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Browsing named entities in Southern Historical Society Papers, Volume 11. (ed. Reverend J. William Jones). You can also browse the collection for Twiggs or search for Twiggs in all documents.

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Southern Historical Society Papers, Volume 11. (ed. Reverend J. William Jones), General Beauregard's report of the battle of Drury's Bluff. (search)
way, for on leaving it to a vote as to whether they would reenlist, a majority decided against reenlistment. This disbandment was under the construction of the War Department. General Taylor, after the disbandment of General Johnston's regiment, appointed him inspector general of the field division of volunteers, under Major General Butler, which he accepted, desirous as he was to participate in the campaign then opening. General Johnston in describing the attack made by Generals Worth and Twiggs, and the gallant charge made by the Tennesseeans and Mississippians, proceeds to speak of that portion of the field occupied by the Ohio regiment under Colonel Mitchell. He says: Colonel Mitchell's Ohio regiment entered the town more to the right, and attacked the works with great courage and spirit. But here was concentrated the fire of all the enemy's works. From this point, or a little in the rear, the regulars had been forced back, with great loss of officers and men. Having been orde
Southern Historical Society Papers, Volume 11. (ed. Reverend J. William Jones), Laying the corner Stone of the monument tomb of the Army of Tennessee Association, New Orleans. (search)
way, for on leaving it to a vote as to whether they would reenlist, a majority decided against reenlistment. This disbandment was under the construction of the War Department. General Taylor, after the disbandment of General Johnston's regiment, appointed him inspector general of the field division of volunteers, under Major General Butler, which he accepted, desirous as he was to participate in the campaign then opening. General Johnston in describing the attack made by Generals Worth and Twiggs, and the gallant charge made by the Tennesseeans and Mississippians, proceeds to speak of that portion of the field occupied by the Ohio regiment under Colonel Mitchell. He says: Colonel Mitchell's Ohio regiment entered the town more to the right, and attacked the works with great courage and spirit. But here was concentrated the fire of all the enemy's works. From this point, or a little in the rear, the regulars had been forced back, with great loss of officers and men. Having been orde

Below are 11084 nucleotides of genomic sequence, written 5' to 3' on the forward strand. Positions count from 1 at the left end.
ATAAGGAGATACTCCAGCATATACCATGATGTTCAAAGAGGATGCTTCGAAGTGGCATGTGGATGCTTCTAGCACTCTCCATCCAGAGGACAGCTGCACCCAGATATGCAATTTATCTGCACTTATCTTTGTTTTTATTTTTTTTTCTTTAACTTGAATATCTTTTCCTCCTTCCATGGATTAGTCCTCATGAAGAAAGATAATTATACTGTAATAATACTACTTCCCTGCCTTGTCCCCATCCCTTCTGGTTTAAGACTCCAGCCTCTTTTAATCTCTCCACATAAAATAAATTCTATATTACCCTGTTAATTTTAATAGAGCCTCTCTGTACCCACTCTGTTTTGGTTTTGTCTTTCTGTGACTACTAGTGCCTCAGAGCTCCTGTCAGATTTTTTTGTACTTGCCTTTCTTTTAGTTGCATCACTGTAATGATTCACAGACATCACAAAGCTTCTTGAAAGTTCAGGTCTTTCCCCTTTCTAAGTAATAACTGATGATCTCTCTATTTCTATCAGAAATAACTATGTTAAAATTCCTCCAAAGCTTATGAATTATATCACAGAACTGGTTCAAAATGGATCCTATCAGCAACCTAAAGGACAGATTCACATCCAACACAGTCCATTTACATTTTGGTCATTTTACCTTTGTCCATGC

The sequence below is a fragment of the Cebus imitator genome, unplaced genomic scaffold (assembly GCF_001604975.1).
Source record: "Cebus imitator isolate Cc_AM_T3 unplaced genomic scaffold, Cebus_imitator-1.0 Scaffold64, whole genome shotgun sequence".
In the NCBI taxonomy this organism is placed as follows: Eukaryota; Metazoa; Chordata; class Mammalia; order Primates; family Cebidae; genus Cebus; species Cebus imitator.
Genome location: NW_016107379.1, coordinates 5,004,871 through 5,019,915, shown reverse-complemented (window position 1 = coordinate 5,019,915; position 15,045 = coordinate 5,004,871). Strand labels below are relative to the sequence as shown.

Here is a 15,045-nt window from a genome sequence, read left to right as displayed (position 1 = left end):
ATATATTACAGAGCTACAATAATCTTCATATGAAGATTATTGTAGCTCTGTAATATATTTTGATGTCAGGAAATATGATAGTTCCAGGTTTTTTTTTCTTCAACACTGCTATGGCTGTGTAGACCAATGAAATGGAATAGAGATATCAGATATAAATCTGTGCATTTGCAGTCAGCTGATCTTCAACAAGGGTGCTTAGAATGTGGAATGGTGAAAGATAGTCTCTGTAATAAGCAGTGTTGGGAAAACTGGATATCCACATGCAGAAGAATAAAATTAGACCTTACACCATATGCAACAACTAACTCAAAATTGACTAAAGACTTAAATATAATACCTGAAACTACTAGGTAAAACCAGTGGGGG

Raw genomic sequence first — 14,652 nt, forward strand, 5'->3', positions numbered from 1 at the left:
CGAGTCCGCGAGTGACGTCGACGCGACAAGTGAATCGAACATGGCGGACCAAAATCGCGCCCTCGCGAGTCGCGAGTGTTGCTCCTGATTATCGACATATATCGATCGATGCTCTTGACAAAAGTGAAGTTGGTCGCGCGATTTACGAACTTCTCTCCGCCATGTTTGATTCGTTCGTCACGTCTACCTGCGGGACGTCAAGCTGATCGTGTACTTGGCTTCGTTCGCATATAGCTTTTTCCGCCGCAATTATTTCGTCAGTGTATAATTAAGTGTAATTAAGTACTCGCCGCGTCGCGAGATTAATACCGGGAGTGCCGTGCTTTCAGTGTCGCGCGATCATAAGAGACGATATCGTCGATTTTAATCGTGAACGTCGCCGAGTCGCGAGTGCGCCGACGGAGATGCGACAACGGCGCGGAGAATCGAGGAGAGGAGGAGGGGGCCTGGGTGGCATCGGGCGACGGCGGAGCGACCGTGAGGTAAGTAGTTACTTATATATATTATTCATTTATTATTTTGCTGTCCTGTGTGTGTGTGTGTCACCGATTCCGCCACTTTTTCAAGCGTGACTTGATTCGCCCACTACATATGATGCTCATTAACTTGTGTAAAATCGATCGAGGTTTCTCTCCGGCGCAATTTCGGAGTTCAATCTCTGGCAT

Southern Historical Society Papers, Volume 11. (ed. Reverend J. William Jones), Lee and Scott. (search)
of the United States, was at Washington city. Colonel Lee, in command of his regiment, was stationed in Texas—Governor Anderson living at San Antonio, Texas. General Twiggs was in command of the military department of Texas. On November 20th, 1860, Governor Anderson had made a speech at a secession meeting at the Alamo, opposiges very improbable. These papers General Scott enclosed to Governor Anderson, and, in a private note, requested Governor Anderson to exhibit the paper to General Twiggs and Colonel Lee especially, and to such other officers of the army as he might deem advisable. The paper was left with Twiggs and with Lee, each retaining Twiggs and with Lee, each retaining it for several days. Some time after General Lee had read and returned these papers to Governor Anderson, the arrangement had been made by which the army of the United States in Texas was surrendered to the Committee of Vigilance, consisting of Messrs. Maverick, Divine and Luckett, all of which, being a part of the general histor
Southern Historical Society Papers, Volume 11. (ed. Reverend J. William Jones), Correction of errors in statement of Governor Anderson, and letter of General Echols. (search)
then existing in the Confederate army, and to the highest rank of the officers who were transferred by Virginia, as was due to the position he held in that army. The relative rank of officers who left the Army of the United States and joined that of the Confederacy was fixed by the law of March 14th, 1861; beyond this the Executive had authority to select General officers, with the limitation that, after the army was organized, the selection must be made from the officers thereof. Brigadier-General Twiggs was the highest in rank of the officers who left the United States army to serve the Confederacy, and under our law must have had the highest rank if he had been willing to enter for the general service; he declined to do so, and was commissioned in the provisional army. So much for the fictitious engagement with Sidney Johnston for first command. But, yet further, it may be stated that when Lee left the United States army and took service with Virginia, and when he was commissi